The White Cliffs can’t escape politics

An article introducing this blog reflected on the symbolic importance of the White Cliffs: “as a landmark that the British identify as a symbol of their country, the White Cliffs invite British introspection and raise questions about what Britain stands for“.

Since then that importance has been confirmed, with Global Justice Now (GJN) having projected the words: ‘#REFUGEES WELCOME’ onto the White Cliffs of Dover. Director of GJN Nick Dearden explained that the projection “presents an alternative vision of the UK, one built on compassion, solidarity and recognition of common humanity”. It was intended as a pre-emptive response to anti-immigration protests that were to take place in Dover the next day (April 2nd), when protestors would “fan the flames of hatred and xenophobia”.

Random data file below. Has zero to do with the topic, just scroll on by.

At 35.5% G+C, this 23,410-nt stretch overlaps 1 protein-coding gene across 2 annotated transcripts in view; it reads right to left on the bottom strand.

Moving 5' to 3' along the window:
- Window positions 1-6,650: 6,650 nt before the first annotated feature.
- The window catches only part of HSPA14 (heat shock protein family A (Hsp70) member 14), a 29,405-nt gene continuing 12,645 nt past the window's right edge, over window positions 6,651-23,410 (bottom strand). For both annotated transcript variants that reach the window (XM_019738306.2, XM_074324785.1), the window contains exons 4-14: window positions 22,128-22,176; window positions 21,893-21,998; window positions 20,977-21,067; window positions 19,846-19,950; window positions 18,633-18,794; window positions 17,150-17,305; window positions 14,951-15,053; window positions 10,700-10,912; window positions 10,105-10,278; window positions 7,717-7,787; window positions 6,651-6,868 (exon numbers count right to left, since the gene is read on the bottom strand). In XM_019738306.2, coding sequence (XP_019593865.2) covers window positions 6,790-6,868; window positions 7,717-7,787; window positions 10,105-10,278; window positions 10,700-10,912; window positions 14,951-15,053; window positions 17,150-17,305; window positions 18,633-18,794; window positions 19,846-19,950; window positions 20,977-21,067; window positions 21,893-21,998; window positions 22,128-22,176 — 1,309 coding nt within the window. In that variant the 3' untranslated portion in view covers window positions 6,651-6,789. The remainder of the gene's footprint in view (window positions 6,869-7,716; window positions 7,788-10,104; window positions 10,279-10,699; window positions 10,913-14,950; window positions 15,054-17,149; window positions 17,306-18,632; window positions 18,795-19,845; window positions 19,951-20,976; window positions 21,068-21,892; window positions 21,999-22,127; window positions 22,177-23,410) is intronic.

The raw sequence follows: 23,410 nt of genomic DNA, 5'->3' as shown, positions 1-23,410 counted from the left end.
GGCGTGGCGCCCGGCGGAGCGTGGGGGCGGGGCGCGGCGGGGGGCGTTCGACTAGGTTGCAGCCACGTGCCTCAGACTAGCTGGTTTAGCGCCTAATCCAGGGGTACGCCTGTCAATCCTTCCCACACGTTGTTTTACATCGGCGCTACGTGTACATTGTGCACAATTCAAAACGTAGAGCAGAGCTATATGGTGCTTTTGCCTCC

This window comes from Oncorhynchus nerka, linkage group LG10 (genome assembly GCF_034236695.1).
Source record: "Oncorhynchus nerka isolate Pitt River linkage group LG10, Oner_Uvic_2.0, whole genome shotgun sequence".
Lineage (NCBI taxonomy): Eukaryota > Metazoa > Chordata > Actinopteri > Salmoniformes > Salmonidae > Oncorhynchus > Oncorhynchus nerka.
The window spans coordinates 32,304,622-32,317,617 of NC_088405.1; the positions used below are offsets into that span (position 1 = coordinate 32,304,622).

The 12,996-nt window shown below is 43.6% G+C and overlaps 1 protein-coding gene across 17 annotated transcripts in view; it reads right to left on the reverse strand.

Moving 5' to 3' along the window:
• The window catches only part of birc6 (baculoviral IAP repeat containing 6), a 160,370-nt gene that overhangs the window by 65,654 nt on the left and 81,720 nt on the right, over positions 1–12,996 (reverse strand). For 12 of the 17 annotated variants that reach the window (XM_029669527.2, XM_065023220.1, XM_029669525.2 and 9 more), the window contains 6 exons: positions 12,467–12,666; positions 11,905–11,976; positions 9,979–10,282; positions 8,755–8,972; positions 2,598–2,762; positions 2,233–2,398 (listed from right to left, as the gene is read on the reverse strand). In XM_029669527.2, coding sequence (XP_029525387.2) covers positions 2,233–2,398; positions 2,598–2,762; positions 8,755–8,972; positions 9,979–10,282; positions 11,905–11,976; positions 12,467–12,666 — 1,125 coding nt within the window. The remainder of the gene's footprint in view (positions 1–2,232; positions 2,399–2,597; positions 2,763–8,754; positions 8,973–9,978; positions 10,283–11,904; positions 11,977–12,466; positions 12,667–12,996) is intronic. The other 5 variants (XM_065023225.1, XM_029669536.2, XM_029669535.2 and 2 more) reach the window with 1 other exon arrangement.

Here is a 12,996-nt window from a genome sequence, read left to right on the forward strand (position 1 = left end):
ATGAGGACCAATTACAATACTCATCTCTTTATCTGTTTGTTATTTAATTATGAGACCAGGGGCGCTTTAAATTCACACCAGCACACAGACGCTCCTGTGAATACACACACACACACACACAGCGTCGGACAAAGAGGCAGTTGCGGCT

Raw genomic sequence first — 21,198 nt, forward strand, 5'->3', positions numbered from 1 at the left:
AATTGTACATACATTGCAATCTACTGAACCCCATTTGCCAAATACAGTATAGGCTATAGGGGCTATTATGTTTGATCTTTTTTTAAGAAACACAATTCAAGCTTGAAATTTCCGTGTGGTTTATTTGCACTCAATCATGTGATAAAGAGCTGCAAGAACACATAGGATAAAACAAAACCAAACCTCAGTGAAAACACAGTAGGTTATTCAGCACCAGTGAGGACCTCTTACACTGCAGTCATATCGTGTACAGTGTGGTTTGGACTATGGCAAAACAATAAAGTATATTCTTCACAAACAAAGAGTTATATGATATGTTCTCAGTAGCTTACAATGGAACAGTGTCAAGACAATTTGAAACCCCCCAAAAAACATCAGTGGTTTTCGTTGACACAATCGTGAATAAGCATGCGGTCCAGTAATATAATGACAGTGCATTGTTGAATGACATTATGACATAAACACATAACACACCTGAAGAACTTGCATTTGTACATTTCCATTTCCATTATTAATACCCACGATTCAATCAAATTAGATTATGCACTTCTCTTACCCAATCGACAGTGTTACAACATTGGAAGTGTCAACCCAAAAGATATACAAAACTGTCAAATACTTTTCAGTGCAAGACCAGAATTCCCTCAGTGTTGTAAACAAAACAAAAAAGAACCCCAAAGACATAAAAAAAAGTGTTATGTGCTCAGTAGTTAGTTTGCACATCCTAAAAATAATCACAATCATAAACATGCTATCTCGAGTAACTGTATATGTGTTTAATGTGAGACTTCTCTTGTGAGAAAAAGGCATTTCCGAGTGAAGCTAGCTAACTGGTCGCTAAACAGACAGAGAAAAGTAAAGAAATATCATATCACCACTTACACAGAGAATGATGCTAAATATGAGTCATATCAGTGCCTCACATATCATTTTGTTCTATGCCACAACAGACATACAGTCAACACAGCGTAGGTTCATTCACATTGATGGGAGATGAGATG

However well-intentioned GJN’s projection, it may have been inappropriate given that British attitudes to accepting refugees are very conflicted. In January 2016 a poll conducted for BBC local radio found that 50% of Britons did not want Britain to accept more refugees from Syria and Libya, while 61% thought that accepting such refugees would place Britain’s security at risk.

Perhaps Global Justice Now could aim to convince more than half of the British public of its position before speaking on their behalf.